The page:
Submitted to: Cereal Chemistry
Publication Type: Peer Reviewed Journal
Publication Acceptance Date: 4/15/2021
Publication Date: 4/21/2021
Citation: Chen, M., McClung, A.M., Rohila, J.S., Barnaby, J.Y. 2021. Effects of alternate wetting and drying irrigation management and air temperature during grainfill on rice grain physicochemical and functionality traits of US inbred varieties. Cereal Chemistry. https://doi.org/10.1002/cche.10440.
Interpretive Summary: Depletion of irrigation resources represents a threat to US rice production. To conserve water, US rice producers are adopting alternate wetting and drying water management (AWD) which allows the soil to dry to a predetermined level before re-irrigating the field. Thus far, careful management of AWD practices have been shown to be effective in saving water while maintaining grain yield, but information is lacking on how AWD impacts grain quality. We conducted two AWD studies using seven rice varieties that are diverse in cooking properties based on grain amylose content and gelatinization temperature. Treatments that differed in the degree of soil moisture and the timing of draining the fields were used to compare to a continuously flooded control. Results demonstrated that the AWD treatments did not affect head rice yield, grain chalkiness, grain size, or grain cooking traits. This research demonstrated that AWD cultural management practices that save irrigation water do not negatively impact grain quality traits that are important to determining crop value.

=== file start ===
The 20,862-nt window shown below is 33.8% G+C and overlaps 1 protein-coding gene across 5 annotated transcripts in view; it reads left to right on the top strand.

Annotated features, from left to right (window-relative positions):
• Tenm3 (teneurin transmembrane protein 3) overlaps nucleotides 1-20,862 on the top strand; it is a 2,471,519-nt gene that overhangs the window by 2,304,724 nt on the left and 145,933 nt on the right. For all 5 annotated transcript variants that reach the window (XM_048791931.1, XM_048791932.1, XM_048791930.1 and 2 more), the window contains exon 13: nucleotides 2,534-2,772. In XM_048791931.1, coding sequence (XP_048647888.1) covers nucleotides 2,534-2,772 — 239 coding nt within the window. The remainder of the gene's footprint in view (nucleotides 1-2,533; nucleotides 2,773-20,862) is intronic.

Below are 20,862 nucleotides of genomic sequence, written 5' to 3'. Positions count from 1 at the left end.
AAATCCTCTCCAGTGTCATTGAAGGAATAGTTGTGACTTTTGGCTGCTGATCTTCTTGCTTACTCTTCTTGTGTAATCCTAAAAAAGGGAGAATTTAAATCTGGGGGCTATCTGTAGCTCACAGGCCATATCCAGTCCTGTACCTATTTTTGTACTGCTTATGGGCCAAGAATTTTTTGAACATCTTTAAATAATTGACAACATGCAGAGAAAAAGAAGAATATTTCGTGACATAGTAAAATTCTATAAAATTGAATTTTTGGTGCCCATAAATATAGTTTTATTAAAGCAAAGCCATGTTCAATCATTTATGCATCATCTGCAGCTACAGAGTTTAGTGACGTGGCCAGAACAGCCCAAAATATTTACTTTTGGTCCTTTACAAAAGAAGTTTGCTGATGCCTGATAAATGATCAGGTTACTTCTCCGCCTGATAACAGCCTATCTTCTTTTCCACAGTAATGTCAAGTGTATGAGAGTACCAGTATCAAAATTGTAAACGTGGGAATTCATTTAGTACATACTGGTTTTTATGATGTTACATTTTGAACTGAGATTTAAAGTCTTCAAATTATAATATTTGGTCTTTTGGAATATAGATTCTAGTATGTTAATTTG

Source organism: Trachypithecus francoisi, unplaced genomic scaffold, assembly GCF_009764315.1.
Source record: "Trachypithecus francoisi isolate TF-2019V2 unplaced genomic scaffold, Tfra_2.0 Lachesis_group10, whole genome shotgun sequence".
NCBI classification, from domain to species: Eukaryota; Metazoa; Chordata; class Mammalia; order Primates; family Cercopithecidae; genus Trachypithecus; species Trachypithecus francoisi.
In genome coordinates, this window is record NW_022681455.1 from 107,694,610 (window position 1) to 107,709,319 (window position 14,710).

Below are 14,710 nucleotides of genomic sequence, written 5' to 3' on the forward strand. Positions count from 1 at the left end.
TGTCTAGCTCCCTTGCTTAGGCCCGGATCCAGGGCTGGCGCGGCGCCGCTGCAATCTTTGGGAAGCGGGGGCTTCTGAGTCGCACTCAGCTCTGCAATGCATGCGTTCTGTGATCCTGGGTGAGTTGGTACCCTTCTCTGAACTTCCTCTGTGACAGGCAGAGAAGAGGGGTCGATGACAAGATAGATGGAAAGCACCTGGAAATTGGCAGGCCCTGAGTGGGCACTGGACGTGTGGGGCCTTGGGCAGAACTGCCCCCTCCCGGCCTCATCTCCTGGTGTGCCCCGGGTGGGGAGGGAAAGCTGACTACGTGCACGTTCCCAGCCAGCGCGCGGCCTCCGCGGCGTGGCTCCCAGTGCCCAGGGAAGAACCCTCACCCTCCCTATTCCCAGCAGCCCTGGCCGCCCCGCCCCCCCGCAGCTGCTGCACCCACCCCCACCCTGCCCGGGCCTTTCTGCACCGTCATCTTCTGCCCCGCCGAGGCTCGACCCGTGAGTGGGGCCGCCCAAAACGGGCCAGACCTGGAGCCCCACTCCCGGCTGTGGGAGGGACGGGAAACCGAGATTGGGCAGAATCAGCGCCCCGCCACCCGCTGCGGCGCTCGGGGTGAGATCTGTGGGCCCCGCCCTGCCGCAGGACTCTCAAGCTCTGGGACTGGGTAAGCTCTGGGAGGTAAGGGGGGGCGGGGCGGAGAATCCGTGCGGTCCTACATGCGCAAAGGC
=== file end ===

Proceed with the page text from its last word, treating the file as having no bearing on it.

Technical Abstract: Declining underground water resources and warming cropping seasons present challenges to rice production. The alternate wetting and drying (AWD) water management system conserves water, but its impact on rice grain quality is not well understood. To determine the effects of AWD irrigation management and varying seasonal temperatures on rice grain quality, a field experiment with three AWD irrigation methods and continuous flood (CF), as a control, was conducted. Two environmental temperatures were imposed by two one month apart planting dates. Results revealed that the AWD and CF at either planting date had no significant effect on 100-kernel wt, grain shape traits or grain chalk, total milling and head rice yields, and gelatinization temperature nor the contents of apparent amylose, protein, and total carbon of milled rice. However, high air temperatures during the grainfill period of the first planting resulted in lower head rice yield and higher chalkiness in brown rice. It also affected rice grain functional properties– lower protein and total carbon contents, lower apparent amylose content in low amylose varieties, and higher gelatinization temperature in a high gelatinization-temperature variety. In conclusion, AWD had no significant impact on rice grain quality, however, the elevated temperatures during grain development significantly affected important grain quality traits. This study demonstrated that rice varieties can withstand mild or severe AWD treatments with no negative effects on grain appearance traits and functional properties.